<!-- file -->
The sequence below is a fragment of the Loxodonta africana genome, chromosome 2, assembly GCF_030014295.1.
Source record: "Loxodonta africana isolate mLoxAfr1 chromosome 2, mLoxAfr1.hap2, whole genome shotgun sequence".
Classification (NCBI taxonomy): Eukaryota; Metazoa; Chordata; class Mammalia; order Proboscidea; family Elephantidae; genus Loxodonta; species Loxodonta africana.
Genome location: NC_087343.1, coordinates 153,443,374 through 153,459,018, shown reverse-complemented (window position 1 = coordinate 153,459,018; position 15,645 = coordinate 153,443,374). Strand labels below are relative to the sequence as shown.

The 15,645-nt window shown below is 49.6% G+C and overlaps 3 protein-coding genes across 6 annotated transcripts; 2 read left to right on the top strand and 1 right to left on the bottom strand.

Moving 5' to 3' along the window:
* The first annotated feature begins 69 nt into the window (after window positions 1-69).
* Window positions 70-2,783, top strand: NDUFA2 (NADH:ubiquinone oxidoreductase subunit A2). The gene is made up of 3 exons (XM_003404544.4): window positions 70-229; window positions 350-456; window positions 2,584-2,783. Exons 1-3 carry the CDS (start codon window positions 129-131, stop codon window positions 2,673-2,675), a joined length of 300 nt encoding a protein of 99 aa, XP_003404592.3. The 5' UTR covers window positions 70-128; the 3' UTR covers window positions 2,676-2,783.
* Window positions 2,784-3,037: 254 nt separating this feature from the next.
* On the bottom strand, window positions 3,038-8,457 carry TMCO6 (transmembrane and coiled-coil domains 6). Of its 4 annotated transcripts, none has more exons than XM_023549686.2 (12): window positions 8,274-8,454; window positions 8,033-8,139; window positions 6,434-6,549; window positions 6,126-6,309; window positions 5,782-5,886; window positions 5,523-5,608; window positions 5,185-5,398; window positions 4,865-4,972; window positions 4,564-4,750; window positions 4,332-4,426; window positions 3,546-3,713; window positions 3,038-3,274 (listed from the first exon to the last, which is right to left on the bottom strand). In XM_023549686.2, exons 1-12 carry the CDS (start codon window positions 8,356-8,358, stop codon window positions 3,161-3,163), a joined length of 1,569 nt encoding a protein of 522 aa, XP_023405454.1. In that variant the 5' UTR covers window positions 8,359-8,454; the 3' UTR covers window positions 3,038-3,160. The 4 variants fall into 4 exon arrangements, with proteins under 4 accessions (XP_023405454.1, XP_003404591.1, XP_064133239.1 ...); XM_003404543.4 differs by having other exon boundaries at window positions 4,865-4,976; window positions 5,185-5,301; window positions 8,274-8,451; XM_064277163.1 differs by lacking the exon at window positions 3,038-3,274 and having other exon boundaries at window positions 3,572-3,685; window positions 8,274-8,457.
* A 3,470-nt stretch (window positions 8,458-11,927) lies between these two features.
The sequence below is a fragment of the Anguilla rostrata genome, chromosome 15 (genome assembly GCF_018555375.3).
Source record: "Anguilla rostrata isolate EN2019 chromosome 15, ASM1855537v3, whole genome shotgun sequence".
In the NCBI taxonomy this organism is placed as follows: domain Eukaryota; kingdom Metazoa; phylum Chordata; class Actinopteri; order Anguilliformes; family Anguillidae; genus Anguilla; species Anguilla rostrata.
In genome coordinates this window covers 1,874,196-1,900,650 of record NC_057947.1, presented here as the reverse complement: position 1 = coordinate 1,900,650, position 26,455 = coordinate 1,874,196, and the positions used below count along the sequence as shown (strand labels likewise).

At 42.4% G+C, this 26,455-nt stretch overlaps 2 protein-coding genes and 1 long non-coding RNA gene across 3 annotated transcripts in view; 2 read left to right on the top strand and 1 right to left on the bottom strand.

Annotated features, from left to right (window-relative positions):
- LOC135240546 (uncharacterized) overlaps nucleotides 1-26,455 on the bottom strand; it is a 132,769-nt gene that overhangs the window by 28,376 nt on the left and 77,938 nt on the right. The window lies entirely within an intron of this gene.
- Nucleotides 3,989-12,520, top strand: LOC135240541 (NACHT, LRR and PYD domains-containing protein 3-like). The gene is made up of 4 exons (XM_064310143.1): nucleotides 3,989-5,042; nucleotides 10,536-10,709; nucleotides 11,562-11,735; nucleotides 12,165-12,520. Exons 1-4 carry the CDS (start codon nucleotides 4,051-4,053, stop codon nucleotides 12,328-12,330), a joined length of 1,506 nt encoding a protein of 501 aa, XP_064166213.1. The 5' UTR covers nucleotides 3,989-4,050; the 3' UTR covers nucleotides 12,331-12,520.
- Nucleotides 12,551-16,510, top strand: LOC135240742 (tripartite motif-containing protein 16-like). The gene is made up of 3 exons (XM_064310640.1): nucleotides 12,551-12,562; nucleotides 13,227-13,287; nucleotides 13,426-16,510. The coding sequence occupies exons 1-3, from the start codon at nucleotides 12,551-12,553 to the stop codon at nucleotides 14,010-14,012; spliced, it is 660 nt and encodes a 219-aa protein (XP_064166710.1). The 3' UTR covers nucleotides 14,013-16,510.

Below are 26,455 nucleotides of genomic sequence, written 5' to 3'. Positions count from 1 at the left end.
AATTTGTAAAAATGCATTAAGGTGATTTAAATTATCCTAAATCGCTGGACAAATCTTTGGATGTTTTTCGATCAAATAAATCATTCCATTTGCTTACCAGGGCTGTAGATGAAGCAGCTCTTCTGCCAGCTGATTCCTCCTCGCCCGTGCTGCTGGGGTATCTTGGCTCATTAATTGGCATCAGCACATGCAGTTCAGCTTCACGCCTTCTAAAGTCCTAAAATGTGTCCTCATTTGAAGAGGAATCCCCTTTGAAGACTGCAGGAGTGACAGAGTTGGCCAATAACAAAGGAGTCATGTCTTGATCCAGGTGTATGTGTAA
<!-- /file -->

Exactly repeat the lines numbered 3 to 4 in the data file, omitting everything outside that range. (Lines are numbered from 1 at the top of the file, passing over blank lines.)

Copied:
Classification (NCBI taxonomy): Eukaryota; Metazoa; Chordata; class Mammalia; order Proboscidea; family Elephantidae; genus Loxodonta; species Loxodonta africana.
Genome location: NC_087343.1, coordinates 153,443,374 through 153,459,018, shown reverse-complemented (window position 1 = coordinate 153,459,018; position 15,645 = coordinate 153,443,374). Strand labels below are relative to the sequence as shown.